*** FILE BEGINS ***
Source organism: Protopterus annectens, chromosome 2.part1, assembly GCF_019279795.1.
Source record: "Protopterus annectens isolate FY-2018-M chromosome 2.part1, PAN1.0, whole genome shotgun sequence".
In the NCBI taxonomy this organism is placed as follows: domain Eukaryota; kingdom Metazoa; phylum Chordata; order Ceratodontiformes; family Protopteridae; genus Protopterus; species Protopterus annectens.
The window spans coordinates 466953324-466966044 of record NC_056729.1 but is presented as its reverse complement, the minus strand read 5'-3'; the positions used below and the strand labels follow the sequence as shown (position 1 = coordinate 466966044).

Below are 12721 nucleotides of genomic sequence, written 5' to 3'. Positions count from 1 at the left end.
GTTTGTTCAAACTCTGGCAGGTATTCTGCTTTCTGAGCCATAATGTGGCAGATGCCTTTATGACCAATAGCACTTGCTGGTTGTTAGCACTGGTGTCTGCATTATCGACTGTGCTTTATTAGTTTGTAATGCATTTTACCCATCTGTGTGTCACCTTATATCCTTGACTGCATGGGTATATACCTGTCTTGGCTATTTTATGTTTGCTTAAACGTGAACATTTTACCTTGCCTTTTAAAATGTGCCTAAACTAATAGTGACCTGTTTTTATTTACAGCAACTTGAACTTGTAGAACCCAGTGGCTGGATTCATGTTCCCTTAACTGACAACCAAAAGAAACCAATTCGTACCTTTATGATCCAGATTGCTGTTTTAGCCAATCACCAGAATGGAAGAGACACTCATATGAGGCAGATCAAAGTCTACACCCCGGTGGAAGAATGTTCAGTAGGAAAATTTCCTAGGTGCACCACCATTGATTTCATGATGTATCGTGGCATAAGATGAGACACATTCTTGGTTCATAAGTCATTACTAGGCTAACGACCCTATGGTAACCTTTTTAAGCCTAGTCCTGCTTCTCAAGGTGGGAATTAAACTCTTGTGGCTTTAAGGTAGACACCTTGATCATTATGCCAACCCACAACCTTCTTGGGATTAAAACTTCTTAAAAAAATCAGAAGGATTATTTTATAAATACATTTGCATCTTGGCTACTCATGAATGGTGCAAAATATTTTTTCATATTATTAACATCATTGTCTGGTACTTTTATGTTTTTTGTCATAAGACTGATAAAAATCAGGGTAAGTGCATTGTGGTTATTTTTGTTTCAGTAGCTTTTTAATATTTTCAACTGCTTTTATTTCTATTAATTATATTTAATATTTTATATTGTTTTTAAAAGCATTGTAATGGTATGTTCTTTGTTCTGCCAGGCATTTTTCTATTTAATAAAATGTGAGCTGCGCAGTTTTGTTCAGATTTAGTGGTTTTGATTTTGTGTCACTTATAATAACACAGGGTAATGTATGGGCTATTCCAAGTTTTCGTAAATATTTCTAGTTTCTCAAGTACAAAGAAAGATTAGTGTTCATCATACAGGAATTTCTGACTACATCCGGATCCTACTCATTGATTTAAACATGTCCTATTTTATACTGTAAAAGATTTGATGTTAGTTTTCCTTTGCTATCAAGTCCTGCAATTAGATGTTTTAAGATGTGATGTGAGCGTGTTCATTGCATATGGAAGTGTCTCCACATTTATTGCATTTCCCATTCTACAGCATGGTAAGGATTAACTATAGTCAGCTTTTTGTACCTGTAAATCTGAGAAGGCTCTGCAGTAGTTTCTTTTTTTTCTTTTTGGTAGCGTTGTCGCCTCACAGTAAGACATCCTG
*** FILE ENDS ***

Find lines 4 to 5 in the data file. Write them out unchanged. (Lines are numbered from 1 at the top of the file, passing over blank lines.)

The window spans coordinates 466953324-466966044 of record NC_056729.1 but is presented as its reverse complement, the minus strand read 5'-3'; the positions used below and the strand labels follow the sequence as shown (position 1 = coordinate 466966044).

Below are 12721 nucleotides of genomic sequence, written 5' to 3'. Positions count from 1 at the left end.